Rachel Podger: Brecon Baroque’s London sound

October 3, 2016 by

It has been an extraordinary year, with a concert, recording and teaching diary that has taken me the world-over. I am thrilled to have picked up two prestigious recording awards from BBC Music Magazine and Gramophone Magazine respectively and to have performed alongside some of the most inspirational musicians alive today including Jordi Savall, Kristian Bezuidenhaut, Marcin Świątkiewicz, Camerata Bern, the OAE, Tafelmusik and Philharmonia Baroque (USA). In the autumn each year, I look forward to coming home to roost in Brecon and focus on the annual Brecon Baroque Festival (Friday, 21 – Monday 24 October 2016). This year’s Festival is bigger than ever and covers even more new ground – we’ve stretched our wings artistically and geographically with seven venues in Brecon and a guided walk in its famous mountains too.

Our theme this year is ‘London’ – music in London from the sixteenth to the eighteenth centuries. Just as last year we had Bach’s Leipzig café, so this time we have Samuel Pepys’ local, Will’s Coffee House, offering drinks, food and live music throughout the day. This year for the first time we offer you a theatrical experience in a staged performance of Purcell’s ‘Fairy Queen’. An old friend of the festival, Thomas Guthrie, returns in the role of director (and singer). His previous productions of ‘Fairy Queen’ have been received dazzling reviews: “theatrical magic” (Opera Now); “ingenious, and utterly captivating throughout” (What’s on Stage); “Guthrie’s leap of imagination produces a shaded and completely delightful fantasy” (The Tablet). We are very excited to have him direct our first semi-staged opera.

Our evening concerts concentrate on the great strengths of that age, choral music for the church and intimate chamber music for the home. Our resident ensemble, Brecon Baroque, joins countertenor Robin Blaze on Saturday for the songs and fantasias that were such a feature of social life in Tudor and Restoration England. Professor Michael Burden will introduce this with a pre-concert talk. The choral ensemble Trinity Baroque gives our cathedral concert on Sunday with a celebration of the glorious music of Thomas Tallis and his contemporaries.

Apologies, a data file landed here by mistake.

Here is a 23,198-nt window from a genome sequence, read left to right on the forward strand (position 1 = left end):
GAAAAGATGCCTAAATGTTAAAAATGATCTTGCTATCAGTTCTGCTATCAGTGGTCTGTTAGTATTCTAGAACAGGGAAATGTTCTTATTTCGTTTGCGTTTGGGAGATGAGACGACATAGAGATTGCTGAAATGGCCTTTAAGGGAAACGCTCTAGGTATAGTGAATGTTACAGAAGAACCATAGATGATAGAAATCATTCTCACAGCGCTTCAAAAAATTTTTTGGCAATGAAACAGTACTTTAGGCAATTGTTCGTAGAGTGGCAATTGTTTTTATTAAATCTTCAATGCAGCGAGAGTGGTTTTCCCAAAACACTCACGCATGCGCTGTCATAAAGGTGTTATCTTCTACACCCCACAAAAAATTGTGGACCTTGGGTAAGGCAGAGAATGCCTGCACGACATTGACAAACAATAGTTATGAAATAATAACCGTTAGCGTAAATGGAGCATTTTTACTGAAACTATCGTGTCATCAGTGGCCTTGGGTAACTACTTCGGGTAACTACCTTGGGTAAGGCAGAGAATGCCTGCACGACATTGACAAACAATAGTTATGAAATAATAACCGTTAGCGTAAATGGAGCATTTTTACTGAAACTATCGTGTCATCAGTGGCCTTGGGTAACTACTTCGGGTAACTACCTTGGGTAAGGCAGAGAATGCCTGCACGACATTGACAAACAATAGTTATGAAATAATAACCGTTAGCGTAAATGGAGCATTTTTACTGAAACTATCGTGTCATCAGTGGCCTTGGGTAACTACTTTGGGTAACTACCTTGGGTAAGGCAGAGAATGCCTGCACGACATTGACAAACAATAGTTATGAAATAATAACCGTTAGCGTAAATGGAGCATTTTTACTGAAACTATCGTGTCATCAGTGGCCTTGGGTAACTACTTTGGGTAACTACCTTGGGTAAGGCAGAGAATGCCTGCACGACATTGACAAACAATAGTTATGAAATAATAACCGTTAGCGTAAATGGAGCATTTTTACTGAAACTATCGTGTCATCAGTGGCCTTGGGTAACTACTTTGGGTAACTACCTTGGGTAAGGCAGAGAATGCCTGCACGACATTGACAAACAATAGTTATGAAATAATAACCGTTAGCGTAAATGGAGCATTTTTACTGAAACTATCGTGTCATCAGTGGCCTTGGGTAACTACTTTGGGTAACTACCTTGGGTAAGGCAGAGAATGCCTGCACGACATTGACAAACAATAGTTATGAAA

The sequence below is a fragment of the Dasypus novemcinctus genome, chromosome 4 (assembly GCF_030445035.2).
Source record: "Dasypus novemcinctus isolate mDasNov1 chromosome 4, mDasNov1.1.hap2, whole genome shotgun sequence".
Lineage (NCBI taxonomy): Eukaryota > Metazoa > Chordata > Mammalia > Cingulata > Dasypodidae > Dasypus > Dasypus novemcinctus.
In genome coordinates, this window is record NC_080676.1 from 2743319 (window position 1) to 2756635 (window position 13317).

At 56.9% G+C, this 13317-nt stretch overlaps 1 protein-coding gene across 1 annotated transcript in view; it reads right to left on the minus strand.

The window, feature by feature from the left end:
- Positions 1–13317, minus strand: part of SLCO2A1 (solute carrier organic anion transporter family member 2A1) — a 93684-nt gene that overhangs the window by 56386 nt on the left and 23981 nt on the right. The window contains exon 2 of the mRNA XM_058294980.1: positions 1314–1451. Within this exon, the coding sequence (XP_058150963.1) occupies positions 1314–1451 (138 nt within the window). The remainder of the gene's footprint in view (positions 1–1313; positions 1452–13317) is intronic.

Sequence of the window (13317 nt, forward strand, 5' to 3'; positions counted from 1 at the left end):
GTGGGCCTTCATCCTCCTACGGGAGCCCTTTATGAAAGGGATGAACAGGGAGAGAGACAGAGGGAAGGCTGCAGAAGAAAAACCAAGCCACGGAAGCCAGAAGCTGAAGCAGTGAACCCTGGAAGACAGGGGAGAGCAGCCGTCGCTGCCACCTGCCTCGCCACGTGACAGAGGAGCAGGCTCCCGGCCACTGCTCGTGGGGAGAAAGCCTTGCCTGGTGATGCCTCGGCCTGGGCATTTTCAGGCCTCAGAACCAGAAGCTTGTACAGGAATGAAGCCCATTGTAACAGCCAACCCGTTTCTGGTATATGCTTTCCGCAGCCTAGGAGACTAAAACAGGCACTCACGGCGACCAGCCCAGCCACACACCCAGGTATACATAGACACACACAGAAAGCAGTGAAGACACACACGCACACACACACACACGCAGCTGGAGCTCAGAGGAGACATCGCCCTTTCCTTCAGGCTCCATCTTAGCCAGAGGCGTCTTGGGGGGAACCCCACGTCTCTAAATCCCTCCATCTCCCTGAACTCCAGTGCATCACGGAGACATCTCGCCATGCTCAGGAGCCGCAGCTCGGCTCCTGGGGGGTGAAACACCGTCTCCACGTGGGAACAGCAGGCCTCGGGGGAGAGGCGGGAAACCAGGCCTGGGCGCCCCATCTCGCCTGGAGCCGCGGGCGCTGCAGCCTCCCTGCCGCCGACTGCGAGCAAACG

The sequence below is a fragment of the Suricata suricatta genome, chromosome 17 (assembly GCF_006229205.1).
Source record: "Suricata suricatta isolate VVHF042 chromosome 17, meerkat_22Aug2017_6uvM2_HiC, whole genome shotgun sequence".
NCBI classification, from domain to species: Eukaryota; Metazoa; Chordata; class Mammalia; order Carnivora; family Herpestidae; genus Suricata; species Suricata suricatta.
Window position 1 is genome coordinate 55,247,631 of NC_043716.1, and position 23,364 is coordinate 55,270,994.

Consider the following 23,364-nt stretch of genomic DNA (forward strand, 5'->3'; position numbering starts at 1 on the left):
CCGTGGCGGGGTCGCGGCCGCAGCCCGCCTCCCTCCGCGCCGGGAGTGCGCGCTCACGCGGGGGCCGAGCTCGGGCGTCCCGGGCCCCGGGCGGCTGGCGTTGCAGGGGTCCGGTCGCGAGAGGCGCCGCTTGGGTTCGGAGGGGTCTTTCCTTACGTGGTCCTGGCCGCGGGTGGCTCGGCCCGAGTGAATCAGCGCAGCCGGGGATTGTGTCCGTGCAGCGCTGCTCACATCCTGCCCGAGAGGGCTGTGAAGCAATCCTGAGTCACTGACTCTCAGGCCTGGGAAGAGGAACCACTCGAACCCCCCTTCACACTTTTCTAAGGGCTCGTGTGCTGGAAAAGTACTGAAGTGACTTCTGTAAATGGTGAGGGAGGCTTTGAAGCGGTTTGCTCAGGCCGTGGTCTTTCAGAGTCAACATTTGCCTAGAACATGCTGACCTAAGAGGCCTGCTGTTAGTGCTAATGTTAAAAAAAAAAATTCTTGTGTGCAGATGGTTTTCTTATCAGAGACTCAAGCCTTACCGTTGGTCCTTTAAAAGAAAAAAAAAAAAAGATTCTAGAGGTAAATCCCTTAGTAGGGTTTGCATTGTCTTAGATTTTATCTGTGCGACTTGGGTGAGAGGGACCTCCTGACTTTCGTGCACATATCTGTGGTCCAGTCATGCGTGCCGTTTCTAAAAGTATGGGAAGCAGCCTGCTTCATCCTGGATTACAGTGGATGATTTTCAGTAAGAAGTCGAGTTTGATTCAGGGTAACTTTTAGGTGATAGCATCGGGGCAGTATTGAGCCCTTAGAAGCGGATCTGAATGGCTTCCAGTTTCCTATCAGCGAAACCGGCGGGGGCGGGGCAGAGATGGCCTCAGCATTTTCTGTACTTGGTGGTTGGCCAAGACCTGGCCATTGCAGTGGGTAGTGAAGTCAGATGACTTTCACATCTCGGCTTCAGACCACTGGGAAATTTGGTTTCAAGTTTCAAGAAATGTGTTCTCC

Our daytime recitals bring you two exciting new groups. Wales’ own baroque band, Ystradivarius (or for Welsh purists Ystradifariws!) will treat us to music by the ‘London’ Bach, Johann Christian, and those he influenced including Mozart. On Sunday afternoon, we use one of Brecon’s architectural gems, the Plough Chapel, for a recital by the virtuosic young recorder player Tabea Debus and her trio. On Monday, young players from South Powys Youth Orchestra join us for a concert with oboeist, Alexandra Bellamy.

The Baroque Festival wouldn’t be the same without the Baroque Tea Dance of course, and this year Dancing Master Peter Brock will guide you through the steps of Jacob Hall’s Jig and other favourites of Pepys and his friends. Our town tours have been popular features of our weekend and this year we get more ambitious and head for the wonderful Brecon Beacons. Peter Brock swaps his dancing shoes for walking boots to lead you to Mynydd Illtyd for some wonderful views and fascinating history.

As well as this we even have our own Fringe Festival this year to keep visitors occupied over all four days of great music making. But although our artistic standards and ambitions continue to rise, you can be assured that the Baroque Festival has its roots based firmly in the local community and we are all determined to give you the warmest of welcomes to Brecon!


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